Director – Andrew Davis, Screenplay – Michael Bortman, Josh Friedman & J.F. Lawton, Story – Friedman, Arne Schmidt & Rick Seaman, Producers – Davis & Schmidt, Photography – Frank Tidy, Music – Jerry Goldsmith, Visual Effects Supervisor – Nick Davis, Visual Effects – Digital Domain (Supervisor – Pat McClung), Special Effects Supervisor – Roy Arbogast, Production Design – Maher Ahmad. Production Company – The Zanuck Co/Chicago Pacific Entertainment/Arne L. Schmidt
Keanu Reeves (Eddie Kisilavich), Morgan Freeman (Dr Paul Shannon), Rachel Weisz (Dr Lily Sinclair), Fred Ward (Agent Leon Ford), Brian Cox (Dr Lyman Collier), Nicholas Ruddell (Dr Alistair Barkley), Kevin Dunn (Agent Doyle), Joanna Cassidy (Maggie McDermott)
A physics team at the University of Chicago succeed in discovering a process that splits the hydrogen and oxygen molecules in water, something that will allow the cheap and efficient production of energy. However, when the team leader announces they are going to distribute the process freely to the world, a saboteur allows the project to overload in a massive detonation. The project’s machinist Eddie Kisilavich and one of the scientists Dr Lily Sinclair are forced to go on the run, where they are blamed for the sabotage and hunted by FBI, police and the conspirators alike.
Prior to Chain Reaction director Andrew Davis made the runaway success of The Fugitive (1993). Andrew Davis had earlier made action films like Code of Silence (1985) with Chuck Norris, Above the Law (1988) and Under Siege (1992) with Steven Seagal and the later likes of Collateral Damage (2002) with Arnold Schwarzenegger and the Kevin Costner lifeguard film The Guardian (2006). Davis’s one other genre film was the backwoods slasher The Final Terror (1983).
In Chain Reaction, Andrew Davis clearly appears to be trying to emulate the success of The Fugitive. The not terribly large difference between Chain Reaction and The Fugitive is that the central focus here is on a couple, as opposed to an individual, on the run from the forces of law for a crime they did not commit, while seeking the answer within a large conspiracy. Unlike The Fugitive, Chain Reaction is not as concentrated and never emerges from the shadow of a number of debilitating problems. One of the things everyone remembered about The Fugitive was its spectacular set-pieces – the train crash, the jump from the dam. Andrew Davis constructs similar spectacular set-pieces in Chain Reaction – Keanu Reeves’s flight from the authorities across a split bridge, the pursuit across a frozen lake, the climactic attempts to flee from the explosion in the bunker – but unlike The Fugitive, the set-pieces here feel like just that, sequences that are not contained within a narrative.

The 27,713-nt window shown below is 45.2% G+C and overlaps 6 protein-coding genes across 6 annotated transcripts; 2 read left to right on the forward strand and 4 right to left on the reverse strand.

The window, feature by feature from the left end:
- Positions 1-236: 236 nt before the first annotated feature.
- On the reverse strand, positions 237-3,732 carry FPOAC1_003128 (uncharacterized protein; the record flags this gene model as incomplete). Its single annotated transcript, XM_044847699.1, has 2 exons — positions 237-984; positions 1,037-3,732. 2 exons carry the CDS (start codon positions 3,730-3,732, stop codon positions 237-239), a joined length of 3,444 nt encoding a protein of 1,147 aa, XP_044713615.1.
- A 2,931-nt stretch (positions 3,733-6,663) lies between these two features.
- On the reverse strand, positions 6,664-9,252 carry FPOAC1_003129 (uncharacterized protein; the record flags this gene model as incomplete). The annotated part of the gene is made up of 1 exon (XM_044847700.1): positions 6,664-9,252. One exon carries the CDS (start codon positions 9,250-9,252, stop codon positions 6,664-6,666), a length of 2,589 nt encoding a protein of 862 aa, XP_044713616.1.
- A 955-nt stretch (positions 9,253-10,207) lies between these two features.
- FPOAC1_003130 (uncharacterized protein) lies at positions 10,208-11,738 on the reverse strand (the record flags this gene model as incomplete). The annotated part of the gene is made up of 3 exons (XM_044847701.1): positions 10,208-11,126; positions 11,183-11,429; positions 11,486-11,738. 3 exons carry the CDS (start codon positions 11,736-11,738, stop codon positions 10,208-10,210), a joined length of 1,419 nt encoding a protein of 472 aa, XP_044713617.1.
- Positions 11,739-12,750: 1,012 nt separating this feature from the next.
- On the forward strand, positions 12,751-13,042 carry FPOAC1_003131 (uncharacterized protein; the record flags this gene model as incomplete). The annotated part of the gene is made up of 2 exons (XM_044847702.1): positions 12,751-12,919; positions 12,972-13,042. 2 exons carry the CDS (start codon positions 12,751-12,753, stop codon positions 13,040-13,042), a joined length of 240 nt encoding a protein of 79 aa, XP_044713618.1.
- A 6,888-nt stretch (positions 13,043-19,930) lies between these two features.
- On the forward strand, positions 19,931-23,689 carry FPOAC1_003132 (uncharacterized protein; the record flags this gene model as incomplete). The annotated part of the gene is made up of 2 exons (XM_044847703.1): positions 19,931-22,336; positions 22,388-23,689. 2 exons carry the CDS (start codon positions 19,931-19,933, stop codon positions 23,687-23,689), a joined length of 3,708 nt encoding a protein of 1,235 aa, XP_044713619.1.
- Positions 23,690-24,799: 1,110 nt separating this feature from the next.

To be fair, these never get too much in the way of the film’s basic thriller plot, which is conducted reasonably well, even if the science-fiction device is only a gimmick to hang everything on. The script does swing some implausibilities – Keanu Reeves is supposedly only a machinist on the project but for heroism’s sake the film implausibly has him, rather than any of the scientists on the project, come up with and be the one that holds the secret to the crucial discovery that makes the device work. With the most minor of rewriting he could have been made into one of the scientists. Nor is it ever clear why Keanu and Rachel Weisz were framed in the first place.
Keanu Reeves gives an okay performance – although this is something, one suspects, that is more due to Andrew Davis keeping him busy than he, nevertheless he does come across with some charm and does go some small way to suggesting an unorthodox genius. Rachel Weisz gives a far worse performance. The best work comes from the second-billed Morgan Freeman. Freeman, as always, gives a performance of cool, aloof moral certainty. It is he that one watches in the film rather than Keanu Reeves or anyone else. In fact, Morgan Freeman gives such an absorbing performance that he offsets the film. Chain Reaction‘s big surprise is meant to be the revelation halfway through that Freeman is the conspirator that FBI agent Fred Ward is accusing him of being. However, the surprise throws the film off balance. Morgan Freeman is far too absorbing an actor to suddenly become unsympathetic and the film has made the pursuing FBI into far too one-dimensional villains to make them sympathetic. It is a rare case of an actor being too good for the one-dimensional role that the script wants to thrust them into.
Chain Reaction is unrelated to The Chain Reaction (1980), an Australian thriller about a nuclear power plant accident.
(Winner for Best Supporting Actor (Morgan Freeman) at this site’s Best of 1996 Awards).